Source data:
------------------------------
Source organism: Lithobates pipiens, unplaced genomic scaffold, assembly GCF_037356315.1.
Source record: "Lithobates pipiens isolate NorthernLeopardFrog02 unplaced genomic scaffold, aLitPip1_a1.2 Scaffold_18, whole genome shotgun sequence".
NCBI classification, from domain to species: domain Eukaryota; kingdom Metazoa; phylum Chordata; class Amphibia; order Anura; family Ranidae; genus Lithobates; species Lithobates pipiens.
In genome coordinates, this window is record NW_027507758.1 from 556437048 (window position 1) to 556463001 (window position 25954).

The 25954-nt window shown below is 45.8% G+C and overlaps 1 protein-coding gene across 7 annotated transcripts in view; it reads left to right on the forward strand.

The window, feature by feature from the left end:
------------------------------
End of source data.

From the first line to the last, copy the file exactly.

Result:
Source organism: Lithobates pipiens, unplaced genomic scaffold, assembly GCF_037356315.1.
Source record: "Lithobates pipiens isolate NorthernLeopardFrog02 unplaced genomic scaffold, aLitPip1_a1.2 Scaffold_18, whole genome shotgun sequence".
NCBI classification, from domain to species: domain Eukaryota; kingdom Metazoa; phylum Chordata; class Amphibia; order Anura; family Ranidae; genus Lithobates; species Lithobates pipiens.
In genome coordinates, this window is record NW_027507758.1 from 556437048 (window position 1) to 556463001 (window position 25954).

The 25954-nt window shown below is 45.8% G+C and overlaps 1 protein-coding gene across 7 annotated transcripts in view; it reads left to right on the forward strand.

The window, feature by feature from the left end: